Children and young people: food and food marketing
Children and young people: food and food marketing

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Children and young people: food and food marketing

4 Ads of our time: are teens susceptible to food ads in digital media?

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Figure 2 Junk food and children

Later, in their teens, young people are expected to be able to make what is often referred to as ‘better choices’ about their food. Yet their views of food, and their expectations and feelings about it, are affected by the media they consume – and when using social media they largely encounter advertising for unhealthy foods, that uses immersive, entertaining, and emotionally engaging techniques that encourage users to like and share, linking in their friends and spreading marketing messages through their networks. This makes the advertising particularly powerful in ways that counteract young people’s growing ability to understand what is healthy and why. Importantly, it also affects the other ways that they perceive food – as an item that expresses fun, excitement, being young, physically active and part of friendship groups. And research such as this paper from Public Health Nutrition [Tip: hold Ctrl and click a link to open it in a new tab. (Hide tip)] has shown that watching food brand video content on YouTube and seeing favourite food brands advertised online is linked to consuming more unhealthy foods and drinks in young people aged 10 to 16 years.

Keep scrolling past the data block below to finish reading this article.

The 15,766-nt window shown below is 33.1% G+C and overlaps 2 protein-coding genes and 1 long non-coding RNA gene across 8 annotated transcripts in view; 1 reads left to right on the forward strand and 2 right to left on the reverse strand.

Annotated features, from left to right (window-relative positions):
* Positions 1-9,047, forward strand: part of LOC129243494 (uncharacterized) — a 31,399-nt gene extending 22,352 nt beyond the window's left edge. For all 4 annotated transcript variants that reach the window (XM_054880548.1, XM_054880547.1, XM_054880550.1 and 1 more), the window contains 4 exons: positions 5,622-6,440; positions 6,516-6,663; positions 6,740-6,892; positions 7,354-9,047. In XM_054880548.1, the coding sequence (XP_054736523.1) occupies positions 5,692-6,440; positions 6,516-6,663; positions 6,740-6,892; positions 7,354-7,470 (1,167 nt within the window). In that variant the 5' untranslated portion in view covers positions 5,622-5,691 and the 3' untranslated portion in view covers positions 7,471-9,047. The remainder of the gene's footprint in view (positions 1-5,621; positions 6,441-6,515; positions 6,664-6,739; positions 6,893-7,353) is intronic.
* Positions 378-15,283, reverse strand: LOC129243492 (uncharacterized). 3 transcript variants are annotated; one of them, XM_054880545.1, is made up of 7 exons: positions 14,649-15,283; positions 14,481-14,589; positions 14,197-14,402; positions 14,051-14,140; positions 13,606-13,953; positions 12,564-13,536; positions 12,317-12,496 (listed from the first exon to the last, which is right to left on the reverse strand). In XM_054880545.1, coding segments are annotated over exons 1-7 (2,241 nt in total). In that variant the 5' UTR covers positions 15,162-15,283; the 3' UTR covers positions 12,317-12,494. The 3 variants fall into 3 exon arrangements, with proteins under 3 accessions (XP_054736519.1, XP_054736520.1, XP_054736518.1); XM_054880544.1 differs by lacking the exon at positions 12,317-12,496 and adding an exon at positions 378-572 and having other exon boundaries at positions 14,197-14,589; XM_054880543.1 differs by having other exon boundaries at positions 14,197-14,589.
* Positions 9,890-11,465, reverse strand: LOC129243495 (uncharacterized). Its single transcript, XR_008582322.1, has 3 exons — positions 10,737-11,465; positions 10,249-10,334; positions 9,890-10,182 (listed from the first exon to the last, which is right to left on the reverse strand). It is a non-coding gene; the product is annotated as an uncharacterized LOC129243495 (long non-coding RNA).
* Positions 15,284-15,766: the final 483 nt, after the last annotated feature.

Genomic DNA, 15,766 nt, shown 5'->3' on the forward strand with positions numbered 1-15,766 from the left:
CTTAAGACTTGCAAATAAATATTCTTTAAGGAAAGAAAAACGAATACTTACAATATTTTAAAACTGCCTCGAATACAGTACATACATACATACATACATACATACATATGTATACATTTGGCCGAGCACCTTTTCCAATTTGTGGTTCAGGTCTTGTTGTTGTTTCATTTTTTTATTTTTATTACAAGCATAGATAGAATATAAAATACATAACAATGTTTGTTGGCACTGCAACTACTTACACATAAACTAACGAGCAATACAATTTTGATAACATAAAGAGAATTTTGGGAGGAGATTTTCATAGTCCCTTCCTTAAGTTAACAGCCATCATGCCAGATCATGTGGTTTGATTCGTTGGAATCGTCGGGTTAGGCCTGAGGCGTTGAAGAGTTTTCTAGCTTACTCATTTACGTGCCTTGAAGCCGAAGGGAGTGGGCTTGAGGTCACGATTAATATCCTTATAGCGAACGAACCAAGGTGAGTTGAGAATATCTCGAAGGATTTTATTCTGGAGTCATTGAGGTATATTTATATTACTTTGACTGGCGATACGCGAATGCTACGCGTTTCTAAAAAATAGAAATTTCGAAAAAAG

In the short article Ads of our time Mimi Tatlow-Golden discusses what psychology can tell us about teens’ susceptibility to food ads in digital media.

Mimi Tatlow-Golden’s research ‘See, Like, Share, Remember: Adolescents’ Responses to Unhealthy-, Healthy- and Non-Food Advertising in Social Media’ also shows that social media ads for unhealthy foods have a stronger impact on teens than ads for healthier foods or for non-foods (e.g., sports, electronics, games, clothes or makeup brands). This impact is seen in multiple ways, ranging from how long they look at the ads, through how they rate others, and how well they remember them. Teens pay more attention to ads for unhealthy items; they rate people their age more positively when they see unhealthy food ads in their social media feeds, and they are more likely to share this content with their peers. Finally, they remember these unhealthy food brands more than other brands when asked about them afterwards.


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